2 B.C. bear families may be put down
9 bears have lost fear of humans, but First Nation comes to animals' defence
As many as nine black bears that have lost their fear of humans may have to be put down by conservation officers in B.C.'s southern Interior, the province's environment minister says.
Terry Lake said two bear families are patrolling a section of bush around the Adams Lake Indian Band, about 60 kilometres east of Kamloops.
Conservation officers were expected to travel to the community Tuesday to reassess the situation, said Lake, and the ministry doesn't want to take any chances with the animals.
"They're out and about everywhere, including around the daycare," he said.
"Unfortunately, with habituated bears like this, there may be no other alternative than to euthanize them."
But not everybody, including band members and neighbours of the First Nation, share Lake's fears.
"They don't bother us," said Zoe Albert who lives next to the First Nations' community. "We like the wildlife. I'm not complaining about them because they have to live too."
In fact, Albert said several bears have been in her yard since August, eating berries and grass and fattening up for the winter.
Although the bears have walked right up to her veranda, Albert said the bruins have not been into her garbage.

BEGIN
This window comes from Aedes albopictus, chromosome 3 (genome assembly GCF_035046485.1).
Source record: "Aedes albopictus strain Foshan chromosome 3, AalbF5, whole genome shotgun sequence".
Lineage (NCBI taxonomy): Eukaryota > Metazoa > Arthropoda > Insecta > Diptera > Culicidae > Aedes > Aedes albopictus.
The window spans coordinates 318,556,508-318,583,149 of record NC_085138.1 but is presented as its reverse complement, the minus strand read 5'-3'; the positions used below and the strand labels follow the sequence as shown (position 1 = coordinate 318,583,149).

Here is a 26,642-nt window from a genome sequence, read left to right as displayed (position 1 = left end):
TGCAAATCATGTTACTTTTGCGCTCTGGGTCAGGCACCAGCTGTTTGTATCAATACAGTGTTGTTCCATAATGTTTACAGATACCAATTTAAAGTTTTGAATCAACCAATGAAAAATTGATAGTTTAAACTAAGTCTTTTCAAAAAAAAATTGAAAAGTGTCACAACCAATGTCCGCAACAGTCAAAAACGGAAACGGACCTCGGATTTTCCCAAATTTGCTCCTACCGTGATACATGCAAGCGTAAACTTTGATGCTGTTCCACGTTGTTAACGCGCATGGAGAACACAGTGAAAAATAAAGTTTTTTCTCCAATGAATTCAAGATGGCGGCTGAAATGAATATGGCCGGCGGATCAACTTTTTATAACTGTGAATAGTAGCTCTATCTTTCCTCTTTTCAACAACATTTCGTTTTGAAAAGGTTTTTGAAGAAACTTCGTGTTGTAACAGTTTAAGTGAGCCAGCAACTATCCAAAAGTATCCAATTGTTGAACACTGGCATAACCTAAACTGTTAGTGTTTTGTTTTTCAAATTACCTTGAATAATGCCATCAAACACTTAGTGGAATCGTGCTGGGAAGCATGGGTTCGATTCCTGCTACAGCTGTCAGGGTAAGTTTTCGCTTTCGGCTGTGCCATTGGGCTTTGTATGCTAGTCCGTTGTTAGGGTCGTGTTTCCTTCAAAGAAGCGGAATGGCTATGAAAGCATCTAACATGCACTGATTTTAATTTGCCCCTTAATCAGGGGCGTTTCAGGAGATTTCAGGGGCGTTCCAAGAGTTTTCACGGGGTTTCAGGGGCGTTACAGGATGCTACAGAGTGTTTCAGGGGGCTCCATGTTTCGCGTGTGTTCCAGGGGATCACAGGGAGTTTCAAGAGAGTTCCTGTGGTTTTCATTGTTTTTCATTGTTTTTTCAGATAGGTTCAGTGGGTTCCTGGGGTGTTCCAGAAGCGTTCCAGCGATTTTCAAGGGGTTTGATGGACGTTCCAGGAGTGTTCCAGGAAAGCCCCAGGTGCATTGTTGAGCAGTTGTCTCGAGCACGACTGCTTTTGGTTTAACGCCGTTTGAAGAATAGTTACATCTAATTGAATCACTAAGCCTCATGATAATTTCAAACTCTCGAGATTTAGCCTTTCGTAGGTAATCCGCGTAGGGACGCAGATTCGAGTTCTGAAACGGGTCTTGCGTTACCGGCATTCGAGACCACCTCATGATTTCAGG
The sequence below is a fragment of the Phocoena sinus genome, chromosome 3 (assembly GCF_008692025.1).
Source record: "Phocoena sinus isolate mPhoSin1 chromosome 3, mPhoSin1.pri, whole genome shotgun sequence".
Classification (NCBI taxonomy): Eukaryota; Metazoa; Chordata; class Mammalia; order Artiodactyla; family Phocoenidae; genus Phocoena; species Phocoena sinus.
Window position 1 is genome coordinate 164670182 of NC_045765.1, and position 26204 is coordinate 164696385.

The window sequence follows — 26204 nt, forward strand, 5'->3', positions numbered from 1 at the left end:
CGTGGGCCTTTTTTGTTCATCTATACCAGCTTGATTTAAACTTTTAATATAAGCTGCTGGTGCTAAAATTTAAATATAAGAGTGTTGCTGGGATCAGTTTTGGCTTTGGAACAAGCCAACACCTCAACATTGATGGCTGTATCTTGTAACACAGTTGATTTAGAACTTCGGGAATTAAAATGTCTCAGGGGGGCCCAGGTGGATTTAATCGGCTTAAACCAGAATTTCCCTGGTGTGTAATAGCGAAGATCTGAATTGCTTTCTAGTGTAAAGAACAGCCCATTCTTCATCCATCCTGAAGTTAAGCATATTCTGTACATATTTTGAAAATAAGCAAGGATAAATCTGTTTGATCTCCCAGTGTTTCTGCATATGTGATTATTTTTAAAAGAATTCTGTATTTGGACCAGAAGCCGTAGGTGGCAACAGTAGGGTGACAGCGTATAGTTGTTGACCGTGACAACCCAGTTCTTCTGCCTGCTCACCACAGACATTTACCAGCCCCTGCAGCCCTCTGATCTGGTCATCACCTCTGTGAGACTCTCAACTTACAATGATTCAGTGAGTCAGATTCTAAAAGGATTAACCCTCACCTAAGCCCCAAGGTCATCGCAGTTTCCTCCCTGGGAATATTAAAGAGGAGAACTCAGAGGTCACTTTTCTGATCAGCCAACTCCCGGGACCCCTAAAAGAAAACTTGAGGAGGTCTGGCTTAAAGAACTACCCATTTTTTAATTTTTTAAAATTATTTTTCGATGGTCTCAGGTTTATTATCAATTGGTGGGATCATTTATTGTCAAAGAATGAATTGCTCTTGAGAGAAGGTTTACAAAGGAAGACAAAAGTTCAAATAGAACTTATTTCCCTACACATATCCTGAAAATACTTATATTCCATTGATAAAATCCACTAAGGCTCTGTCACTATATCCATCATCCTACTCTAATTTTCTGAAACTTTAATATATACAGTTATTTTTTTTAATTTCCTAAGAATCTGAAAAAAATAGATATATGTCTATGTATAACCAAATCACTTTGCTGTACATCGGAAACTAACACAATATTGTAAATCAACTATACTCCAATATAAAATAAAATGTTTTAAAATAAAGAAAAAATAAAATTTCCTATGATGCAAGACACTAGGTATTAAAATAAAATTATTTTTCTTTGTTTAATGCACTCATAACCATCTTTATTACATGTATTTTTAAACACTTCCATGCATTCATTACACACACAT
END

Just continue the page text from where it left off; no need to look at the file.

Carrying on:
Gladys Arnouse, who lives on the reserve, said she sees a mother bear and its cub walking down to the local lake in the mornings and evenings to feed on fish.
She said community members stay out of the bears' paths and make sure older children are aware of the animals.
"I mean the bears have been here forever," she said.
"We're just more careful of them. The kids have always grown up knowing that there are bears around this time of year coming down to the lake to fish."
Conservation officer Darcy McPhee, however, says it was band leaders who called conservation officers after the bears started acting aggressively toward people.
"The behavior we're seeing now is, sadly, what we typically see when bears get used to a food source," McPhee said. "They get defensive of that food source and of course, that is very concerning to us from a public safety point of view."
He said that if necessary, the adults might be euthanized and the cubs sent to a rehabilitation facility.
According to the Ministry of Environment's website, black bears spend the early autumn building up their fat reserves for winter hibernation, which can last five to seven months in the Interior and three to five months on the South Coast.
During that time, they're attracted to foods that are high in protein and energy and accessible with very little effort.
Predatory black-bear attacks are extremely rare, the ministry information said, noting attacks are usually a "defensive response to protect cubs, food or territory."